Sgt. 1st Class Tyrone C. Marshall Jr.
American Forces Press Service
WASHINGTON, May 23, 2012 – President Barack Obama addressed the U.S. Air Force Academy’s graduating class of 2012 today, reminding them of the Air Force’s critical role and congratulating them as they prepare to build on a new era of American leadership.
“It's great to be back at a school that has produced so many of the airmen I've known as president,” Obama said on the school’s campus in Colorado Springs, Colo. “Every day I rely on outstanding academy graduates who serve at the White House.”
The president noted “great” airmen serving the country such as Brig. Gen. Marshall B. Webb, who is prominently featured in the photo of White House’s Situation Room taken the day Osama bin Laden was killed in Pakistan by Navy SEALs.
Obama also pointed out that he presented the Commander-in-Chief’s Trophy to the academy’s Fighting Falcons football team for a second straight year, and record 18th time, and highlighted the service of academy graduates serving aboard Air Force One, such as his pilot, Air Force Col. Scott Turner.
Obama said this visit to the Air Force Academy, his second, brought the class full circle as the cadets were preparing to go to Jacks Valley, a wooded training area on the academy’s grounds, for field training in 2008.
“So I was proud to be here when you began this journey, and I thought I'd come back and help you celebrate at the end,” he said.
“You survived. In you, we see the values of integrity and service and excellence that will define your lives,” Obama said. “And I know you couldn't have made it without the love and support of your moms and dads and brothers and sisters and grandmas, grandpas, aunts, uncles, cousins.”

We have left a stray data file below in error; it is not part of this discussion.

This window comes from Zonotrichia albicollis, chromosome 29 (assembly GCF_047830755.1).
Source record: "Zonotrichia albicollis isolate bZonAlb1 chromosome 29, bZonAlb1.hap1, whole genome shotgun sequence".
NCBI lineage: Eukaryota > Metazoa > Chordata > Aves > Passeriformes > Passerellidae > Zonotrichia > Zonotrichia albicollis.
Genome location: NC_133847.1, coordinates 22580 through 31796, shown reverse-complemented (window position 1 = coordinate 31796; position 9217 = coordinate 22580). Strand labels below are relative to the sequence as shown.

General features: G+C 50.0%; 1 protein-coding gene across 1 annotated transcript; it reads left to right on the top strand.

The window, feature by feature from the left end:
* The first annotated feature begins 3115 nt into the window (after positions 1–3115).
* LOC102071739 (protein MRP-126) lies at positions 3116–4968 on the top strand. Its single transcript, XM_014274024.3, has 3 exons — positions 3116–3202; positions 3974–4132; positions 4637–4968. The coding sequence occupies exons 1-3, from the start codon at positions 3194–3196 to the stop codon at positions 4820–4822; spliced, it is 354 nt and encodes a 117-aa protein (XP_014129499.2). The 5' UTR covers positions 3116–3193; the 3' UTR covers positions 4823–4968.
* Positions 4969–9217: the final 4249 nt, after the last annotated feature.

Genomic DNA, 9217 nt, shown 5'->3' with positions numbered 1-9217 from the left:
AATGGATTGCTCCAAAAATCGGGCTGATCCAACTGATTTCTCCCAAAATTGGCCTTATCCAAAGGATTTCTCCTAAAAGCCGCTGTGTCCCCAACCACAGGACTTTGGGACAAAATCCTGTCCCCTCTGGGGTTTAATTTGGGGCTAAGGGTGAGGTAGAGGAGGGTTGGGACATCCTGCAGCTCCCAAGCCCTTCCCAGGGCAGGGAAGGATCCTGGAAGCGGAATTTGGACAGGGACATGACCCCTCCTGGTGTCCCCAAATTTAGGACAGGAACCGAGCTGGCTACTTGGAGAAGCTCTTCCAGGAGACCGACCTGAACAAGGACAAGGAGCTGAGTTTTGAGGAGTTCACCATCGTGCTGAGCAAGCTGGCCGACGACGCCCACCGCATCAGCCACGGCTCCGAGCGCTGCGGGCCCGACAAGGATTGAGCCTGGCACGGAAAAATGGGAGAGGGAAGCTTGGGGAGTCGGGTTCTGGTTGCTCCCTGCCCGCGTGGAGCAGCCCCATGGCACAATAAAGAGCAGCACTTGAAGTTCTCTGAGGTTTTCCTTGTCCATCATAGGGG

Four years ago when the cadets entered the academy was a time of “extraordinary challenge for our nation,” Obama said.
“Our forces were engaged in two wars,” he said. “Al-Qaida, which had attacked us on 9/11, was entrenched in their safe havens. Many of our alliances were strained, and our standing in the world had suffered.”
The U.S. economy at that time was “in the worst recession since the Great Depression,” Obama continued. “Around the world, and here at home, there were those that questioned whether the United States still had the capacity for global leadership.”
Today, the cadets are stepping forward into a “different world,” the president said.
“You are the first class in nine years that will graduate into a world where there are no Americans fighting in Iraq,” he said. “For the first time in your lives, and thanks to Air Force personnel who did their part, Osama bin Laden is no longer a threat to our country.”
“We've put al-Qaida on the path to defeat, and you are the first graduates since 9/11 who can clearly see how we'll end the war in Afghanistan,” Obama added.
The president said all of this means the 180,000 troops serving in Iraq and Afghanistan four years ago now number less than half of that figure.
“As more Afghans step up, more of our troops will come home, while achieving the objective that led us to war in the first place, and that is defeating al-Qaida and denying them safe haven,” Obama said. “So we aren't just ending these wars; we are doing so in a way that makes us safer and stronger.”
The president also commended the graduating class for two achievements at “one of the most demanding academic institutions in America.”
This year, the academy boasts ”the largest number of graduates ever to go directly on to graduate school [and] the largest number of female graduates in academy history,” Obama noted. “You will follow in the footsteps of General Janet Wolfenbarger, who I was proud to nominate as the first female four-star general in Air Force history.”
Obama said the cadets are joining “the finest, most capable military the world has ever known [and] no other nation even comes close.”
Though the war in Afghanistan is drawing to a close, Obama cautioned the cadets that there are still terrorists in the world who seek to kill Americans.
“And so, guided by our new defense strategy, we'll keep our military and our Air Force fast and flexible and versatile,” he said. “We will maintain our military superiority in all areas -- air, land, sea, space and cyber. And we will keep faith with our forces and our military families.”
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